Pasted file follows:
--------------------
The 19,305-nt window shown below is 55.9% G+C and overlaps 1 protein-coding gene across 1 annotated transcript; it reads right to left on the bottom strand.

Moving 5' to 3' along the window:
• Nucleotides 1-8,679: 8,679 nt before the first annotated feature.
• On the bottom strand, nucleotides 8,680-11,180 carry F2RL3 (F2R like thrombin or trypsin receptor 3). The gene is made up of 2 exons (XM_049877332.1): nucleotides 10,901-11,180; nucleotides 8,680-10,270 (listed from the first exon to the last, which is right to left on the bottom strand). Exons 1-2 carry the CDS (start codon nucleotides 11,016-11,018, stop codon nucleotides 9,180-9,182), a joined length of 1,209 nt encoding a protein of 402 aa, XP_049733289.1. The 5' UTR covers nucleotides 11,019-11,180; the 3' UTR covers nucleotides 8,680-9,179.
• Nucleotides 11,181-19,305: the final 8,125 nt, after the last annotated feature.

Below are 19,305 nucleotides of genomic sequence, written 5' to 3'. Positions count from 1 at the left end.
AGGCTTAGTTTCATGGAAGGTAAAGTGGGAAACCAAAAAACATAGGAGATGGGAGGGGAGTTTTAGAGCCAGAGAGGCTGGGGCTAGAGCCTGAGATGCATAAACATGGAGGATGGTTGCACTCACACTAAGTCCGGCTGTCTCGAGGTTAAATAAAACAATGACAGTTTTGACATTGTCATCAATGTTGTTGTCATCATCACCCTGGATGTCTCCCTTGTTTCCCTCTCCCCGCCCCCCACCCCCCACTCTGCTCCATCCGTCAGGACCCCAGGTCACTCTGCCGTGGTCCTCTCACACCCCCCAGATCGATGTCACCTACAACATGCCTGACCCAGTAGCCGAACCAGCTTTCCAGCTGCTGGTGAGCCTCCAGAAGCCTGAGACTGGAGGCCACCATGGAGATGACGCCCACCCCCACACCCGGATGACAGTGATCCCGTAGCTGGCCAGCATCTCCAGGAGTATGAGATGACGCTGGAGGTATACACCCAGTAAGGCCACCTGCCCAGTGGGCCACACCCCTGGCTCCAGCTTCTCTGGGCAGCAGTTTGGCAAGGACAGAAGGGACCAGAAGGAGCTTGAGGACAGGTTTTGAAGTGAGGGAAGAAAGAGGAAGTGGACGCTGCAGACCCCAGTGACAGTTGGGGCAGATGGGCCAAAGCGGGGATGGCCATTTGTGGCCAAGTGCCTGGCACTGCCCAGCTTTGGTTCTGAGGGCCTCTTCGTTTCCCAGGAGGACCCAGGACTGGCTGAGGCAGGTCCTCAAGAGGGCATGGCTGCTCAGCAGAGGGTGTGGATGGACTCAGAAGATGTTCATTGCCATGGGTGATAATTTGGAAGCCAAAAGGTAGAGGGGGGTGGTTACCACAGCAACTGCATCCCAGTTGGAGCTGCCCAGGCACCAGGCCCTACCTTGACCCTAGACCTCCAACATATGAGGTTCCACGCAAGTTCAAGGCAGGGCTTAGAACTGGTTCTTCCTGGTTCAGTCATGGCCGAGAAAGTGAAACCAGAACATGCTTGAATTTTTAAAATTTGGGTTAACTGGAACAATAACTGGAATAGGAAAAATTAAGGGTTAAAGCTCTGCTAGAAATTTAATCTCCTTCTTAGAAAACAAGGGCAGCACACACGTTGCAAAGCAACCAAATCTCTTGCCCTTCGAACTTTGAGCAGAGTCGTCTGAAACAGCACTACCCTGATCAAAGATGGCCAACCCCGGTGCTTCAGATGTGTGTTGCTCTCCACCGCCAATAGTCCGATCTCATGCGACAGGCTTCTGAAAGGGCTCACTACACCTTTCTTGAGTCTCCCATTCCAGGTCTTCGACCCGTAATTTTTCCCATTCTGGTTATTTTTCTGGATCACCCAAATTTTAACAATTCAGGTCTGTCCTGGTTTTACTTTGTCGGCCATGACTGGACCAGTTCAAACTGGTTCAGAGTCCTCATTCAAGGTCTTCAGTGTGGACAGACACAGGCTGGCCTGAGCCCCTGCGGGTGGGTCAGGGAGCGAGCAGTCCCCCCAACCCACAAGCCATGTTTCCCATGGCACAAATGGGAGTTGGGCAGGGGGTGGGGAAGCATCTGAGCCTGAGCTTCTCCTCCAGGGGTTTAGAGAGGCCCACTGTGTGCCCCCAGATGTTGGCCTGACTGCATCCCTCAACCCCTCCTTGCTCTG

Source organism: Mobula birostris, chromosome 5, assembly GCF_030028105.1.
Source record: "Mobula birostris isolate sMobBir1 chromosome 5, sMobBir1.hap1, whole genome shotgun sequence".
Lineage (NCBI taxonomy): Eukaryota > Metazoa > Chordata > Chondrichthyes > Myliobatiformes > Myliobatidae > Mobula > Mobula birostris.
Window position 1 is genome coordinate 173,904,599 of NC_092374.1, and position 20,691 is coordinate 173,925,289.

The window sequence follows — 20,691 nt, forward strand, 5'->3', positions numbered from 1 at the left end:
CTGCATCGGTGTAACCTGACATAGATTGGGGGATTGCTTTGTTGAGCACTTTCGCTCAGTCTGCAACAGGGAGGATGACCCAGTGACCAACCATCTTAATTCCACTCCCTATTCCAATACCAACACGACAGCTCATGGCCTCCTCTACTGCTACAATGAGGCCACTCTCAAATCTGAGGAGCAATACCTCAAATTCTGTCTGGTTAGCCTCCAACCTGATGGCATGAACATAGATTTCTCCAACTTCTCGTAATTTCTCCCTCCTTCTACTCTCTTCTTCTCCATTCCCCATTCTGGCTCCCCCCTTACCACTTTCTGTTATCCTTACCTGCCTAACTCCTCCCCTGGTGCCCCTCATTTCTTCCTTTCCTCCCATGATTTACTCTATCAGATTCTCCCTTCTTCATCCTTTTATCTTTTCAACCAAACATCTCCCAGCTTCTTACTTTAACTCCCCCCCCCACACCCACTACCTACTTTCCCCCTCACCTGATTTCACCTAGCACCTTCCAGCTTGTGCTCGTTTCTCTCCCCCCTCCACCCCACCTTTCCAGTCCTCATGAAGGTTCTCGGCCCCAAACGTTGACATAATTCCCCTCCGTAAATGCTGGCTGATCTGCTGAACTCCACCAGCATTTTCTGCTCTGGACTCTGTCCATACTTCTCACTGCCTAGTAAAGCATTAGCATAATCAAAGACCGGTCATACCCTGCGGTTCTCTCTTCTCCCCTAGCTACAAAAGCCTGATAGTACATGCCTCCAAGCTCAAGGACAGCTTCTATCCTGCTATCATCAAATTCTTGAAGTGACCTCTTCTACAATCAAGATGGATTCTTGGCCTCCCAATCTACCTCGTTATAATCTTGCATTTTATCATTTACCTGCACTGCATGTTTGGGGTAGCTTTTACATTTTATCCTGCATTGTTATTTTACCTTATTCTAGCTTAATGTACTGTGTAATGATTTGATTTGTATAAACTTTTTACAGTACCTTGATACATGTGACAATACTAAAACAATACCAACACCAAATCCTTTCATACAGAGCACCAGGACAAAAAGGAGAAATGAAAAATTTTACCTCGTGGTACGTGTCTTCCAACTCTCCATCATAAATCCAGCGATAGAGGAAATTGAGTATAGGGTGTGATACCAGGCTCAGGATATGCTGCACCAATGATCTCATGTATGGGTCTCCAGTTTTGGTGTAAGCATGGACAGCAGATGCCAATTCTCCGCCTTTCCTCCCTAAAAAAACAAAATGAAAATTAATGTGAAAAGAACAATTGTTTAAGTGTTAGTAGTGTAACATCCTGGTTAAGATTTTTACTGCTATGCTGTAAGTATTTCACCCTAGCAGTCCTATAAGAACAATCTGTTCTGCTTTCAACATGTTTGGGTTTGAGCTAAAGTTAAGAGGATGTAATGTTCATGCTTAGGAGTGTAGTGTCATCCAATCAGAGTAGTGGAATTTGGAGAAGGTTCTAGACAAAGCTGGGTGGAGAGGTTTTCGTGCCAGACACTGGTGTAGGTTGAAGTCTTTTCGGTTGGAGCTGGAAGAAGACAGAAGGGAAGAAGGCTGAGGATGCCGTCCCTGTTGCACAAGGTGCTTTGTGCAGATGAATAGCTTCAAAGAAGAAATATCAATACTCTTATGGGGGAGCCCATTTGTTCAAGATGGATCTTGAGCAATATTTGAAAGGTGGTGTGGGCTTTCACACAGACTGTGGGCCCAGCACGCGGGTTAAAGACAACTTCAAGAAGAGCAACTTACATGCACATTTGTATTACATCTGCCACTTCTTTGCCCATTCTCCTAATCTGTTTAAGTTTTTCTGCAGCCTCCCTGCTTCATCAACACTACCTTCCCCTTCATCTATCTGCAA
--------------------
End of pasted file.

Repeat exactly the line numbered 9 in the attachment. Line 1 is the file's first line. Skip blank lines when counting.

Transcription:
Source record: "Mobula birostris isolate sMobBir1 chromosome 5, sMobBir1.hap1, whole genome shotgun sequence".